Calibration

Process Verification over Equipment Calibration for American Beauty Soldering Tools

It is important to understand that process verification and equipment calibration are not the same and that some types of equipment do not require calibration but may still require the development of procedures for accurate process verification.
We are often asked questions relating to calibration procedures for the various tools and equipment that we manufacture. These questions are usually asked as a result of the calibration requirements that are specified in many quality assurance program directives. The equipment that we manufacture can be accurately identified as NCR (No Calibration Required) as there are no features within this equipment which allow for calibration.
Many quality assurance programs will alsorequire the development of written procedures to outline accurate methods of verification that can be utilized to monitor the various processes that may be used for an application. Process verification can be accomplished with our equipment by knowing what measurable, variable attributes exist for the specific soldering application being reviewed.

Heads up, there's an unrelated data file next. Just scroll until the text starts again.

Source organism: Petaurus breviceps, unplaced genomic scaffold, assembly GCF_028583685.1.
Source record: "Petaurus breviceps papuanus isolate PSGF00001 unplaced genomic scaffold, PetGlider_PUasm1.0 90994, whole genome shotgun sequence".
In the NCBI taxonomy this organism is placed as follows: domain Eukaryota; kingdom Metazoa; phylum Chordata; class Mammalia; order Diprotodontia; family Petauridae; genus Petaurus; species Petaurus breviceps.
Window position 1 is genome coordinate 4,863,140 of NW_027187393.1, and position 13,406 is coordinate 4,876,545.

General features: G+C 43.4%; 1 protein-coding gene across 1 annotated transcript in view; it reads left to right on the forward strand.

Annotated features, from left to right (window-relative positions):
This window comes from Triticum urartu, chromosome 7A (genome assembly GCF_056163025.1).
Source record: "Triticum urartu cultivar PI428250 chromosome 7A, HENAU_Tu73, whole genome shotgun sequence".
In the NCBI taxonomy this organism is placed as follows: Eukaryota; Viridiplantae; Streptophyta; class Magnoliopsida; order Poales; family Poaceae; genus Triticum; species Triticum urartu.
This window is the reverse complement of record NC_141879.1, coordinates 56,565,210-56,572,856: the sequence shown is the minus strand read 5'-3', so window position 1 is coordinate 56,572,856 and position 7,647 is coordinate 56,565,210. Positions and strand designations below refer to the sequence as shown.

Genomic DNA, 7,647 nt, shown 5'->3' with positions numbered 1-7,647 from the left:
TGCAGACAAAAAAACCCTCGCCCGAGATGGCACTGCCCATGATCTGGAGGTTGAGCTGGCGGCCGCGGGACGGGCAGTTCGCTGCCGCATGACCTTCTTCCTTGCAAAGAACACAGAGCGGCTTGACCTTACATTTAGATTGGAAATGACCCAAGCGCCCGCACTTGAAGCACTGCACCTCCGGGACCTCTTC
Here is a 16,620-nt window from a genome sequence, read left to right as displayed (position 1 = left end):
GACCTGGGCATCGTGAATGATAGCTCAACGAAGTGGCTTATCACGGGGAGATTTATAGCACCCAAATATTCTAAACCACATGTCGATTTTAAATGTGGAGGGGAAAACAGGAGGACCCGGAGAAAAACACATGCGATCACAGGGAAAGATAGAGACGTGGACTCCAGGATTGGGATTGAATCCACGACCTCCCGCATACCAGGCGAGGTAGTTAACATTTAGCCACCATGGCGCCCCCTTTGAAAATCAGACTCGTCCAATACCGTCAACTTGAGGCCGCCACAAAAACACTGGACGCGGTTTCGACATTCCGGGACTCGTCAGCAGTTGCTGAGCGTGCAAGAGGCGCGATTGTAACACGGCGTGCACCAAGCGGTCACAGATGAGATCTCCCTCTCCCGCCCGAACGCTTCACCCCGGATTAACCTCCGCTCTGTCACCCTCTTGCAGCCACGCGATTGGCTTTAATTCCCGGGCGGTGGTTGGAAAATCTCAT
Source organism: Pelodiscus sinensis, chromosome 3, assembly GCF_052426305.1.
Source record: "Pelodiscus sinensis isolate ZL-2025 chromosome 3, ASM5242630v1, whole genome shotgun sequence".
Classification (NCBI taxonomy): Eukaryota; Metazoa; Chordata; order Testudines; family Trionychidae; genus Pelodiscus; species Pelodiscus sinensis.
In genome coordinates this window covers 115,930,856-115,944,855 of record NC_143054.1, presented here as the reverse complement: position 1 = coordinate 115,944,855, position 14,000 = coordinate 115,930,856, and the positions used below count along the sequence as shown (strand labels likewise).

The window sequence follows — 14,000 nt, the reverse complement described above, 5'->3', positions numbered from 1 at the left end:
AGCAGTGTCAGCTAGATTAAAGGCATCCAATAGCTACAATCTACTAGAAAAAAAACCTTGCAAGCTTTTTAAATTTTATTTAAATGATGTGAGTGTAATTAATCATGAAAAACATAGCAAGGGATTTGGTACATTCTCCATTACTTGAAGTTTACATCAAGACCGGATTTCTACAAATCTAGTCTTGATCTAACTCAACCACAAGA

When you are developing the process for any application it is important to identify attributes which are variable in nature that can have a direct effect on the results achieved. Once identified each of these attributes should be measured prior to and monitored during the process development in order to determine and establish an acceptable tolerance level for each of them. The information collected should be well documented in order to help establish the appropriate verification steps that can be followed to monitor the actual process once the development steps have been completed.
Time and temperature will be the two primary variable attributes for you to be concerned with when developing a process for applications using the type of tools and equipment that we manufacture. For the purpose of this document, time will be referred to in two ways; dwell time will refer to the time that is required to heat and flow solder to complete the solder joint, while idle time will refer to the time allowed between solder joints (from the completion of one joint to the beginning of the next) to recover thethermal loss from soldering irons and solder pots and to dissipate the heat accumulated in resistance soldering handpieces.